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HIStalk vs. Trade Magazines
I’m sure that trade magazine has never made a mistake. No wrong facts, no bad sources, no mistakes. Unlike you anonymous bloggers who write whatever you want, despite being rated by thousands of readers as their primary source, the most reliable, and better then all the rags.
Or, gosh … maybe they feel threatened? That you produce better content in less time for free and threaten their institution?
The publisher could have e-mailed you, identified the issue, and requested a correction. You know, the exact process they want people to follow for their publication. But apparently he thinks that, since bloggers are inferior people who can never rise to the level, caliber, and pure nobility of him and his colleagues, it’s a better idea to throw a bitch-fit and smash you in your own forum. And you STILL issue a clarification (much faster than the rags do, I might add – within days, not months), and take his criticism in stride, answering without insulting.
Have I seen his publication? Yep. Been curious? Yep. Am I someone they want as a reader, as a senior at a major vendor? Probably.
After this, will I ever subscribe or read a copy? Nope. The bias and lack of foresight and careful thought reflected by the publisher has tainted the entire organization for me.
Sorry, I feel very defensive of you and that just pissed me off. Hope all is well, and keep it up!
By Green Tea
The independent MEDITECH users group (M.U.S.E.) met May 27-30th in Dallas, TX for their 2008 International conference. I understand that there were approximately 1,900 in attendance, including vendors. I am surprised that there have been no postings, so I thought I would provide one user’s view.
If you haven’t been to a MUSE conference, this may be one of the few conferences that keeps a strong focus on user networking with limited interference by vendors. Most of the sessions are presented by users and vendor education sessions are clearly identified. MUSE has also done a pretty good job trying to screen out user education sessions that have been sponsored by vendors. The user sessions may not be as polished as some conferences, but you typically get the straight story without any spin.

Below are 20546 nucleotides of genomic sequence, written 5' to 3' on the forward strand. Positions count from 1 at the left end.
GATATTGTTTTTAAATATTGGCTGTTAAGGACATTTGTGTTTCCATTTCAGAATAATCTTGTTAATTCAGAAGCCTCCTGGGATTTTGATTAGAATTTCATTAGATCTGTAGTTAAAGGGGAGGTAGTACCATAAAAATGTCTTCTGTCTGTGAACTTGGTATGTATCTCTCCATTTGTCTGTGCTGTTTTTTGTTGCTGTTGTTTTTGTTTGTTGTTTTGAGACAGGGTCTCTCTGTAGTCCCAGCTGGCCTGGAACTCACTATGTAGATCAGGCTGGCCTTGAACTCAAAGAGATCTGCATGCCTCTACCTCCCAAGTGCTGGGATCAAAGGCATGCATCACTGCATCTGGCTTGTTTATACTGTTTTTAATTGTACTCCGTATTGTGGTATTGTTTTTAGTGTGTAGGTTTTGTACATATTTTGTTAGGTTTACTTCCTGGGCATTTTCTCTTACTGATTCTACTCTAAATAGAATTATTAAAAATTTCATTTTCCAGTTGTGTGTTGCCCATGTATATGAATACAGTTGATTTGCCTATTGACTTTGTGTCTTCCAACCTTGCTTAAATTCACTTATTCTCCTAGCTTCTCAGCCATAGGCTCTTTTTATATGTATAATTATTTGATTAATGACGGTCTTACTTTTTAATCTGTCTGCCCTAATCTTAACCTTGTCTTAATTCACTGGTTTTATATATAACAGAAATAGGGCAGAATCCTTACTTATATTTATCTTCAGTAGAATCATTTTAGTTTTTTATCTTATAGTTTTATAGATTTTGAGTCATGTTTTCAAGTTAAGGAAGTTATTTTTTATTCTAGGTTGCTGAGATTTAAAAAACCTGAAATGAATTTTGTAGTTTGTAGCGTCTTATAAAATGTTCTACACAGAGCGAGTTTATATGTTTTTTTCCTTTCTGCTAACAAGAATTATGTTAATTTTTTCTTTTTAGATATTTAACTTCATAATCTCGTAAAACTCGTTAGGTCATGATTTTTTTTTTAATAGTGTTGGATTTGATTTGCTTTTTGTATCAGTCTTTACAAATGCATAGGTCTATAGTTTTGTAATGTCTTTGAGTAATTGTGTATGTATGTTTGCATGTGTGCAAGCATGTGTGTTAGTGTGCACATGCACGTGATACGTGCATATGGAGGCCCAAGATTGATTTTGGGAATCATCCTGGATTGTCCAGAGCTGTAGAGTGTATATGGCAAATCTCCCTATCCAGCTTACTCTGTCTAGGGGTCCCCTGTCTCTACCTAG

The hot topic was MEDITECH’s new platform – FOCUS. Doylestown Hospital (MEDITECH’s first conversion from Magic to FOCUS) presented about their journey. It was an interesting presentation considering they just went live a couple of weeks ago (I smell a HIStalk interview!) They kept it very objective and educational.
It was interesting to hear CIO comments on FOCUS. Some are embracing it, others are questioning it. Unofficially, I would score it 25/75 right now. Of course, the rumor mill was at work that MEDITECH will lock out third-party vendors such as Iatric Systems, I-People, Shams, etc. It seems like a bad idea to me since these vendors often take the heat off MEDITECH when MEDITECH can’t deliver niche solutions.
The vendor hall was modest compared to many other HIT conferences. Iatric Systems had some of the biggest crowds, at least when I was looking. JJ Wild (Now "A Perot Systems Company") had a much larger contingent than years past. I-People brought in a couple of Dallas Cowboy Cheerleaders if you are into that sort of thing. Best give-away goes to Valco for the cowboy hats — they were everywhere.